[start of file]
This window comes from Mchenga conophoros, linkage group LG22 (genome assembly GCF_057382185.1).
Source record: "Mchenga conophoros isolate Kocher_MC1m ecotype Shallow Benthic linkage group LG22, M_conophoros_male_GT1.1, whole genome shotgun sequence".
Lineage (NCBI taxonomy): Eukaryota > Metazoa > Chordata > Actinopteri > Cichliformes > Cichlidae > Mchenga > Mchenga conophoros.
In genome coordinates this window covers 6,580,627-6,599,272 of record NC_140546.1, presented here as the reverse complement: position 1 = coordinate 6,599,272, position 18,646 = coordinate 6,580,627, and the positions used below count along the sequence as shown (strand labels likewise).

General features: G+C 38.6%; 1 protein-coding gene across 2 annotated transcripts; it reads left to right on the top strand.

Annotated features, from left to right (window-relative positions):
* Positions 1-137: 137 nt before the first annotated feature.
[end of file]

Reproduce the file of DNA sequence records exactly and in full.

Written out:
This window comes from Mchenga conophoros, linkage group LG22 (genome assembly GCF_057382185.1).
Source record: "Mchenga conophoros isolate Kocher_MC1m ecotype Shallow Benthic linkage group LG22, M_conophoros_male_GT1.1, whole genome shotgun sequence".
Lineage (NCBI taxonomy): Eukaryota > Metazoa > Chordata > Actinopteri > Cichliformes > Cichlidae > Mchenga > Mchenga conophoros.
In genome coordinates this window covers 6,580,627-6,599,272 of record NC_140546.1, presented here as the reverse complement: position 1 = coordinate 6,599,272, position 18,646 = coordinate 6,580,627, and the positions used below count along the sequence as shown (strand labels likewise).

General features: G+C 38.6%; 1 protein-coding gene across 2 annotated transcripts; it reads left to right on the top strand.

Annotated features, from left to right (window-relative positions):
* Positions 1-137: 137 nt before the first annotated feature.